The original Mongolian cover had deteriorated at the yurt's previous home in Questa, NM. I've been sewing together a new one using a marine grade, UV resistant fabric made by Sunbrella. I'm making a roof out of 14 pie shaped pieces, the walls are a single long rectangle that wraps the 60' circumference of the building. Where each pie piece of the roof connects to every other, I'm adding strapping in case I need it as I'm not yet sure if I'll make the cover a single contiguous piece or leave it in two pieces: body/walls and ceiling/roof. Basting tape on the seams gives me a little extra assurance that it'll be water proof. The sticky basting tape swells into the sew holes thus sealing them. Sewing the cover is a wild experience. As I near completion of the roof the material that I'm running through my machine takes up the whole kitchen. I've paired the appropriate needles and thread so things are running pretty smooth with this part of the project.
The wood portions of the yurt which had been hand painted in Mongolia have chips and chipped and peeling paint. I've purchased enamel wood filler that I'll use to mend the areas that are fractured. Then I'll lightly sand the surface with a fine grit so that I may preserve the image of the original paint. I'll repaint the same design in the same colors and seal it.
Mikey and I will be installing a bamboo floor with a vapor and wind barrier below it, soft foam sheets that'll also help level out any irregularities in the deck.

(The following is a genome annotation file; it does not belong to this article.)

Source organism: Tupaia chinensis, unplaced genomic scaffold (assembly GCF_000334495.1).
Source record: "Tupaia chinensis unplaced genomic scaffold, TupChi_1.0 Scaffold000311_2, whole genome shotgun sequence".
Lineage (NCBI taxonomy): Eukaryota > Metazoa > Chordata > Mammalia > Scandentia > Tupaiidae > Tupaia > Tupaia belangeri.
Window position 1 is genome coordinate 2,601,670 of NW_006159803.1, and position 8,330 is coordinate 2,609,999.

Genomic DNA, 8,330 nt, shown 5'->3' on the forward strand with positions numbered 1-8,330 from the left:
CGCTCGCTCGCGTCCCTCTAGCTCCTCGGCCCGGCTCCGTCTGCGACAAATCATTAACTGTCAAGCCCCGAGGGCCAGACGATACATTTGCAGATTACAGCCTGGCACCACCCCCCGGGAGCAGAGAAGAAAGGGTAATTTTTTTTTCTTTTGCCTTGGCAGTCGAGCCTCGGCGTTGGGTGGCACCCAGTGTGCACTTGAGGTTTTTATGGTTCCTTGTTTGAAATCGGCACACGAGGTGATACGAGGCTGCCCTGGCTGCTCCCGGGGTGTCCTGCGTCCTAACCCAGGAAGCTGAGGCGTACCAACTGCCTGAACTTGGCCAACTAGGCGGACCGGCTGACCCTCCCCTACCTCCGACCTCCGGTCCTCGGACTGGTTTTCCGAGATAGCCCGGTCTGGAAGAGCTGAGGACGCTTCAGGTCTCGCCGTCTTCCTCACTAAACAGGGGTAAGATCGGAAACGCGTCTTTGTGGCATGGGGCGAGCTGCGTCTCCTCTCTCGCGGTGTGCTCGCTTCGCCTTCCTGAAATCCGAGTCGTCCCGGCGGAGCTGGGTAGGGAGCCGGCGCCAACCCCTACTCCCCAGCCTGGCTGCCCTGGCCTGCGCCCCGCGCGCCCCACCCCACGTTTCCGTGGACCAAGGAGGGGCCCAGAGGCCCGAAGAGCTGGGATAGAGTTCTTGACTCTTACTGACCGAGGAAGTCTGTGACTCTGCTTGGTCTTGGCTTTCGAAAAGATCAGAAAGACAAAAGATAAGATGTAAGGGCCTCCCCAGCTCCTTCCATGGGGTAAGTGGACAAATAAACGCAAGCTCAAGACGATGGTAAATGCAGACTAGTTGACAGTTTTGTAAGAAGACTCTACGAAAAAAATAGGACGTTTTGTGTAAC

Unfortunately the beautiful 1.5" thick yak hair walls and ceiling (see pic the rolls are below the orange wood parts) were so infested with clothing/wool moths that I had to leave this material behind. This was a tough call but I consulted a girlfriend who raises sheep and is a weaver and she let me know that if I took that home I'd be plagued by them. And so it goes... I purchased double thick, 2 sided mylar bubble wrap to replace this insulation. This material is commonly used on yurts. I'll cut the insulation in the same pattern as the cloth cover and bind the seams with guerrilla tape, pie pieces and one long wall piece.
It feels good to be busy with projects on the property. I'm happy that our summer of travel left us newly inspired. Once the yurt's up, it'll be time to open it for folks who want to take a contemplative retreat. I can't wait to start up my spring garden!
More as it comes...